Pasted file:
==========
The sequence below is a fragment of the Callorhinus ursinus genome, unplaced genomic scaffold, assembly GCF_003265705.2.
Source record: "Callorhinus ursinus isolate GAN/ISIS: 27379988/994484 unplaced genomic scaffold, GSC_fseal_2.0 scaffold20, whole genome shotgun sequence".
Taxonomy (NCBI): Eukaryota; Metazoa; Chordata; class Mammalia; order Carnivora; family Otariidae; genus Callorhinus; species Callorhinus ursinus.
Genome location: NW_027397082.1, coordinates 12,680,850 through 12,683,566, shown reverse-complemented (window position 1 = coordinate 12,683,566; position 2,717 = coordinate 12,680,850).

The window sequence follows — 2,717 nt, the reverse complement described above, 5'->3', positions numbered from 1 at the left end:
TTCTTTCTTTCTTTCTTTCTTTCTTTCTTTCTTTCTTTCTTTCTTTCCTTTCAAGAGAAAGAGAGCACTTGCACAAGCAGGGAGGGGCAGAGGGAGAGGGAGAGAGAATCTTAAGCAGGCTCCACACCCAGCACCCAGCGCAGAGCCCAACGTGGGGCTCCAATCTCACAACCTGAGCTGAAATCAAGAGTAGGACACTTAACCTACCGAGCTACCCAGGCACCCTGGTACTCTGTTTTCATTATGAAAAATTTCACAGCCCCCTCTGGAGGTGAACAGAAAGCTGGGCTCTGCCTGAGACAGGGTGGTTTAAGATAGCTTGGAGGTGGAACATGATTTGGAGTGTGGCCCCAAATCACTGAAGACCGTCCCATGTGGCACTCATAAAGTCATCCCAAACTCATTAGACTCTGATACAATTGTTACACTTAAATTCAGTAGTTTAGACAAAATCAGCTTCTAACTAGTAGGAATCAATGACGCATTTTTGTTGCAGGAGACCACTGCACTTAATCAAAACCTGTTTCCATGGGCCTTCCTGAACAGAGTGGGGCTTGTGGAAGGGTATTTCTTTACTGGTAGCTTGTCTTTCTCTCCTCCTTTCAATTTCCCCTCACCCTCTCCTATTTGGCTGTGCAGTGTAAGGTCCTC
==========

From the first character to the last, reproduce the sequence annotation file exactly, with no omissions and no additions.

The sequence below is a fragment of the Callorhinus ursinus genome, unplaced genomic scaffold, assembly GCF_003265705.2.
Source record: "Callorhinus ursinus isolate GAN/ISIS: 27379988/994484 unplaced genomic scaffold, GSC_fseal_2.0 scaffold20, whole genome shotgun sequence".
Taxonomy (NCBI): Eukaryota; Metazoa; Chordata; class Mammalia; order Carnivora; family Otariidae; genus Callorhinus; species Callorhinus ursinus.
Genome location: NW_027397082.1, coordinates 12,680,850 through 12,683,566, shown reverse-complemented (window position 1 = coordinate 12,683,566; position 2,717 = coordinate 12,680,850).

The window sequence follows — 2,717 nt, the reverse complement described above, 5'->3', positions numbered from 1 at the left end:
TTCTTTCTTTCTTTCTTTCTTTCTTTCTTTCTTTCTTTCTTTCTTTCCTTTCAAGAGAAAGAGAGCACTTGCACAAGCAGGGAGGGGCAGAGGGAGAGGGAGAGAGAATCTTAAGCAGGCTCCACACCCAGCACCCAGCGCAGAGCCCAACGTGGGGCTCCAATCTCACAACCTGAGCTGAAATCAAGAGTAGGACACTTAACCTACCGAGCTACCCAGGCACCCTGGTACTCTGTTTTCATTATGAAAAATTTCACAGCCCCCTCTGGAGGTGAACAGAAAGCTGGGCTCTGCCTGAGACAGGGTGGTTTAAGATAGCTTGGAGGTGGAACATGATTTGGAGTGTGGCCCCAAATCACTGAAGACCGTCCCATGTGGCACTCATAAAGTCATCCCAAACTCATTAGACTCTGATACAATTGTTACACTTAAATTCAGTAGTTTAGACAAAATCAGCTTCTAACTAGTAGGAATCAATGACGCATTTTTGTTGCAGGAGACCACTGCACTTAATCAAAACCTGTTTCCATGGGCCTTCCTGAACAGAGTGGGGCTTGTGGAAGGGTATTTCTTTACTGGTAGCTTGTCTTTCTCTCCTCCTTTCAATTTCCCCTCACCCTCTCCTATTTGGCTGTGCAGTGTAAGGTCCTC